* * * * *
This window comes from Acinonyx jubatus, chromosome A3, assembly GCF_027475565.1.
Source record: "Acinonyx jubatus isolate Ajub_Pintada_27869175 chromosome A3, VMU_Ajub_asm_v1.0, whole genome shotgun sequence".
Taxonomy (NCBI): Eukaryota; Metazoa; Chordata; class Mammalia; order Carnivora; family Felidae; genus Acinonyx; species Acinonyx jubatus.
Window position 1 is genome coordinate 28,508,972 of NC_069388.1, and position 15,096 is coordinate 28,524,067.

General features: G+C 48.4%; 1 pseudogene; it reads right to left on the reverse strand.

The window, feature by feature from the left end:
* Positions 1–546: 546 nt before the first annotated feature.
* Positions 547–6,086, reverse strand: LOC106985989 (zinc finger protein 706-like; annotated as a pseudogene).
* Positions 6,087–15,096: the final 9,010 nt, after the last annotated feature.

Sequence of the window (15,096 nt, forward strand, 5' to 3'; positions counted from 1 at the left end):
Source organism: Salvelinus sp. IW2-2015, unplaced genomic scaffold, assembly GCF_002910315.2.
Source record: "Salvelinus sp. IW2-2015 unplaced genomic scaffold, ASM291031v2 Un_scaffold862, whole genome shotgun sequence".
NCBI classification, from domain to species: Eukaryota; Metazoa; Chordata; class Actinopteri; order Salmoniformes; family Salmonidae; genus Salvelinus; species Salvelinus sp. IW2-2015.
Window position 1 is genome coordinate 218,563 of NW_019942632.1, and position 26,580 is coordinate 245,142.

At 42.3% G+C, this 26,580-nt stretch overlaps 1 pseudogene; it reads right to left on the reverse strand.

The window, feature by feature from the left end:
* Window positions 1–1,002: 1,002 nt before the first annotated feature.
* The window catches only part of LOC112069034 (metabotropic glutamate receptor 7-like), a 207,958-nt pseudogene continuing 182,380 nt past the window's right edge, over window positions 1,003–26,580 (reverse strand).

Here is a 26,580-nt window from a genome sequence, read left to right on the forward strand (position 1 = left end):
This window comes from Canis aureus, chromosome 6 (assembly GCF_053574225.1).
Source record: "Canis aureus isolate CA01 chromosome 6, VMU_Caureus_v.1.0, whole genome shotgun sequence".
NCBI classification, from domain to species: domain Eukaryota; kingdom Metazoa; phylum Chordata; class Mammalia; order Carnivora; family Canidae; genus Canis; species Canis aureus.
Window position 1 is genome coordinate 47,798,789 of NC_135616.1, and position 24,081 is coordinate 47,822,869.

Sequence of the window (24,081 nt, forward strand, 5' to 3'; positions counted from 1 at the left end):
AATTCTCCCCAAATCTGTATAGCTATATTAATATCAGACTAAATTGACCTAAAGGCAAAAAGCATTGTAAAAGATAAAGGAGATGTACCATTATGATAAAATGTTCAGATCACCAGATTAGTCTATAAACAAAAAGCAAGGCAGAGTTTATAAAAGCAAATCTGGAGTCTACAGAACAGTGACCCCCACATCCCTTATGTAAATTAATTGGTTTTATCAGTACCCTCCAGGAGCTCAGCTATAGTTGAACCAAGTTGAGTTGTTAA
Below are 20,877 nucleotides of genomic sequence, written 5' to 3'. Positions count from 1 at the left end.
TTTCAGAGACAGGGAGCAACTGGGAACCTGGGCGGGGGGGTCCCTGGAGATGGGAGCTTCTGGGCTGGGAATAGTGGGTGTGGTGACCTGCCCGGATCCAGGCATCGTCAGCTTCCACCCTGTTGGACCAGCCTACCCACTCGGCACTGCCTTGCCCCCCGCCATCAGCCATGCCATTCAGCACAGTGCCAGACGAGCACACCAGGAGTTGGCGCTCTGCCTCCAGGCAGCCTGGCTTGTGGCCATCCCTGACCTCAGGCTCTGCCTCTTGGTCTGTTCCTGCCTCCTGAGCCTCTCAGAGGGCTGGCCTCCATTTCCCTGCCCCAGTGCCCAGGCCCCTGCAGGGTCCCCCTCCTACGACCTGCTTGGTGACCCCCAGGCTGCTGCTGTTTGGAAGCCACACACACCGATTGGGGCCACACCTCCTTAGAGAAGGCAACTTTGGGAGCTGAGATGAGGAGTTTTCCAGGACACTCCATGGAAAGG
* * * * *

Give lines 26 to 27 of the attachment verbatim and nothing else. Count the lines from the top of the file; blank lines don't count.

Below are 20,877 nucleotides of genomic sequence, written 5' to 3'. Positions count from 1 at the left end.
TTTCAGAGACAGGGAGCAACTGGGAACCTGGGCGGGGGGGTCCCTGGAGATGGGAGCTTCTGGGCTGGGAATAGTGGGTGTGGTGACCTGCCCGGATCCAGGCATCGTCAGCTTCCACCCTGTTGGACCAGCCTACCCACTCGGCACTGCCTTGCCCCCCGCCATCAGCCATGCCATTCAGCACAGTGCCAGACGAGCACACCAGGAGTTGGCGCTCTGCCTCCAGGCAGCCTGGCTTGTGGCCATCCCTGACCTCAGGCTCTGCCTCTTGGTCTGTTCCTGCCTCCTGAGCCTCTCAGAGGGCTGGCCTCCATTTCCCTGCCCCAGTGCCCAGGCCCCTGCAGGGTCCCCCTCCTACGACCTGCTTGGTGACCCCCAGGCTGCTGCTGTTTGGAAGCCACACACACCGATTGGGGCCACACCTCCTTAGAGAAGGCAACTTTGGGAGCTGAGATGAGGAGTTTTCCAGGACACTCCATGGAAAGG